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Old 04-25-2013, 02:38 AM   #1
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How to make apple juice, cider, vinegar?

I am wondering about how one can make homemade apple products

Mainly

I know I can juice apple to make apple juice + other ingrediants optional like sugar ,...etc

I am alittle confused about the difference between apple cider , apple juice, and hard apple cider , apple cider vinegar.

Currently from what I am reading is that apple cider is raw apple juice that has not undergone filtration to remove coarse particles of pulp or sediment, like apple juice has. ( analogy equivalent to orange juice with pulp and without )

Obviously hard apple cider is the alcohal version of apple cider/juice.

Question is hard apple cider created from just adding a packet of active yeast and leting it react for a few days to produce the alcohal + CO2 or is there more to it?

Last Question is apple cider vinegar (or in general any vinegar made from an alcohal product) Do you add just another yeast packet or have it sit longer...
I just don't get the fine line of when alcohal turns into vinegar or stays alcohal...
I mean I see alot of alcohal products last a long time but do they eventually all turn into vinegar ?
Basically I am trying to understand what/how one could create the different products homemade.
(leaving off the warning of the 4%-7% acid for vinegar to be human consumed... think of it as a cleaning agent :) )

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Old 04-25-2013, 01:19 PM   #2
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I guess what is the difference in the fermentation process to create alcohal (for beer , wine,..etc) as opposed to acetic acid (for vinegar)

Is it a different enzyme used other then yeast or something ?
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Old 04-25-2013, 01:43 PM   #3
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alcohol is made when yeast consume sugar and metabolize it as alcohol. There is usually only one type of fermentation involved. I say "usually" because sometimes wine is also put through a malolactic fermentation, in which lactic acid bacteria consume harsh malic acid and metabolize it as softer lactic acid. And sometimes beer production also involves a secondary fermentation using a special yeast called brettanomyces.

Vinegar production always involves at least two fermentations. Using cider vinegar as an example, in the first stage apple juice is converted to cider through alcoholic fermentation (just like when making wine and beer). The second stage is when a type of bacteria known as acetobacter converts the alcohol to acetic acid.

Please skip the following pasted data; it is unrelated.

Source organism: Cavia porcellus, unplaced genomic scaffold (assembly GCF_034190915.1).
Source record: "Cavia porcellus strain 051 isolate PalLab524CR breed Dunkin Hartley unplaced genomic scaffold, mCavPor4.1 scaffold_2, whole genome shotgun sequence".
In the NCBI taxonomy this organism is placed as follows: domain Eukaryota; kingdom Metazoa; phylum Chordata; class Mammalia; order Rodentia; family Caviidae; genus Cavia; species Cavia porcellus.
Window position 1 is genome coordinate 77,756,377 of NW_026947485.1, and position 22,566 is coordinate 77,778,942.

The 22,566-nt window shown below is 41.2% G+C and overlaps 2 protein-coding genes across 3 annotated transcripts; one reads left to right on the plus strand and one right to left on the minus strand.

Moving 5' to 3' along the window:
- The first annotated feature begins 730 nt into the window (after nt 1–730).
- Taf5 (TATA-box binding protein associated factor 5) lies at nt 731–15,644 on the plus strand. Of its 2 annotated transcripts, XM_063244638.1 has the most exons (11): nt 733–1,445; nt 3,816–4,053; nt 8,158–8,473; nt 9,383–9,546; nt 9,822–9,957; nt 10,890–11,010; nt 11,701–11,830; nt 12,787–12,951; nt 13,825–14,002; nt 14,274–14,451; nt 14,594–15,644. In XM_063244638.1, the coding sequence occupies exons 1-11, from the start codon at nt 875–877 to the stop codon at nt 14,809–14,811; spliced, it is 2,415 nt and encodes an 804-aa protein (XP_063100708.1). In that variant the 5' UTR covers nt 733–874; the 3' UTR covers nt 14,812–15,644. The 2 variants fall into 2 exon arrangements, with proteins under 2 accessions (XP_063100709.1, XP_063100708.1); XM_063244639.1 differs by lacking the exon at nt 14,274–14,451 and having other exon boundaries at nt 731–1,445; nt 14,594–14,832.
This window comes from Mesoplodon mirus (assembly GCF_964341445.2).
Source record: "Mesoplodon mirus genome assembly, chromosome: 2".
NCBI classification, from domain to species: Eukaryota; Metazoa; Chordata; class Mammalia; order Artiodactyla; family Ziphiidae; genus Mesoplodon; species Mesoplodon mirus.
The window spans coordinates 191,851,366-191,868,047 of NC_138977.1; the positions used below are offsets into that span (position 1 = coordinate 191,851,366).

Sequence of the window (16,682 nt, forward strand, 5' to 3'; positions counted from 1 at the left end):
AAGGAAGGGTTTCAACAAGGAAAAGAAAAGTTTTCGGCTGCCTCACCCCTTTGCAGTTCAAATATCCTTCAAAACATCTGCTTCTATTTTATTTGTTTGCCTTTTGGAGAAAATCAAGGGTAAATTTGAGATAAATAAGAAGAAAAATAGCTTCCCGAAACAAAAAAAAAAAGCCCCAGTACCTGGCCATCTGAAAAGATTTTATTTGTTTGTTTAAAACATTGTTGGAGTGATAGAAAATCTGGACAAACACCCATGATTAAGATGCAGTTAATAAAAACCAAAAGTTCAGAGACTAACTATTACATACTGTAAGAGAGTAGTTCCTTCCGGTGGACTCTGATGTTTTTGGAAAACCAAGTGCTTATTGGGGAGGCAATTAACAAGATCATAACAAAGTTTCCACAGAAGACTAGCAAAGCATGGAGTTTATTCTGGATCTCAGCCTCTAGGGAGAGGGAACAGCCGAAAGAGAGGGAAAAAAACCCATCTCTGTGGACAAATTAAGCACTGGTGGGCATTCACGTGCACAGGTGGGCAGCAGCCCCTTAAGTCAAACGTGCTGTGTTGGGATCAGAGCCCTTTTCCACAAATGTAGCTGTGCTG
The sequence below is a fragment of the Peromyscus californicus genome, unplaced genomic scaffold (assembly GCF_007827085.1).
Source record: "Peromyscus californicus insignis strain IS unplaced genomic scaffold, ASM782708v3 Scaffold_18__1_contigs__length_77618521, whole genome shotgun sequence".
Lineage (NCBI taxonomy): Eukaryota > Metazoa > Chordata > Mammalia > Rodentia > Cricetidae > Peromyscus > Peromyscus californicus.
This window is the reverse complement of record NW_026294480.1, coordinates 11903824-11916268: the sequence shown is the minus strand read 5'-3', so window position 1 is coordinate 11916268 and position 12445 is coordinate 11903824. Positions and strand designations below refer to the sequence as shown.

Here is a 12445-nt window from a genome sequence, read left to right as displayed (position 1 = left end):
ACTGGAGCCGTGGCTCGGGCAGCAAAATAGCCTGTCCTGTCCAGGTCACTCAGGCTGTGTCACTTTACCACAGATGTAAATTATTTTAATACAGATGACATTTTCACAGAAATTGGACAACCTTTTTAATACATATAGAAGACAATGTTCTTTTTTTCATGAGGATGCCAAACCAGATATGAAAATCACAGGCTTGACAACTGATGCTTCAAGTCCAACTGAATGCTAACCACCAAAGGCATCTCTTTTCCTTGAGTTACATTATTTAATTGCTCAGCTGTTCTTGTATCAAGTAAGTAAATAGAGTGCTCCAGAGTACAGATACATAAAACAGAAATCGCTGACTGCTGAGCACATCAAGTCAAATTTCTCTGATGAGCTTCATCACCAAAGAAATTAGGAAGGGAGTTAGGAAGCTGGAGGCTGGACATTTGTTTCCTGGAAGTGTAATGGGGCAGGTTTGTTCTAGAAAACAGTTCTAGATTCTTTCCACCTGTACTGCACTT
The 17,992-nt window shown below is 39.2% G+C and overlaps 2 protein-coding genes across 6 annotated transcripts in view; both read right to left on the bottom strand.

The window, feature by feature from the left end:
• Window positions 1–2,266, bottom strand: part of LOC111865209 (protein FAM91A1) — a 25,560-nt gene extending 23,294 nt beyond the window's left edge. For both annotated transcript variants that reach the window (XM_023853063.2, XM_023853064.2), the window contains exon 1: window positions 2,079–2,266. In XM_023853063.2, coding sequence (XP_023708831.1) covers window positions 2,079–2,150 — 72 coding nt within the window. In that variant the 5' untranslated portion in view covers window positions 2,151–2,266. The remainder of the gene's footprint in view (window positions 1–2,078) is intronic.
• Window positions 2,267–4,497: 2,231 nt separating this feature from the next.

The bottom line is that all fermentation can be thought of as controlled spoilage. By "pre-spoiling" certain foods, whether it be milk, vegetables, or fruit juices, we can create other foods that have a longer shelf life.
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Old 04-25-2013, 02:25 PM   #4
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ok but is it possible for me to create vineger from my alcoholic I have at home?
Because I don't quiet get what stops the process so you get 4%or 7% acetic acid ?

And would wine left open eventually turn into a vineger?
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Old 04-25-2013, 03:08 PM   #5
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Generally speaking, the acidity in vinegar is dependent on the amount of acidity in the fruit you are making it from. If you want cider vinegar with higher acidity, you use tart apples.

And yes, wine will eventually turn into vinegar if exposed to air. You can take a chance by just pouring some wine into a crock and covering it with a towel or cheesecloth for a couple of months. But personally, I would buy a starter culture (also known as "mother of vinegar") since it will help ensure you have the right mix of bacteria. The other option is to buy raw, unpasteurized vinegar from somewhere like Whole Foods and add some of that to your wine. Eden Foods makes raw Red Wine Vinegar that contains the mother.

Starter can be ordered from here.

Be forewarned. It's not the most appetizing looking thing in the world.

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Old 04-25-2013, 09:33 PM   #6
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If you don't use a starter on wine or cider when trying to make vinegar, it might make vinegar or it might just go off. I have read that at one time vinegar was more expensive than wine for that very reason. They didn't know about the starter.
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Old 04-25-2013, 11:07 PM   #7
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I would definitely recommend buying a commercial mother culture the first time you make vinegar. After that, there's no need to ever purchase it again.
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Old 04-26-2013, 11:49 AM   #8
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Ok, but my only question is looking into foods in general alot of foods/drinks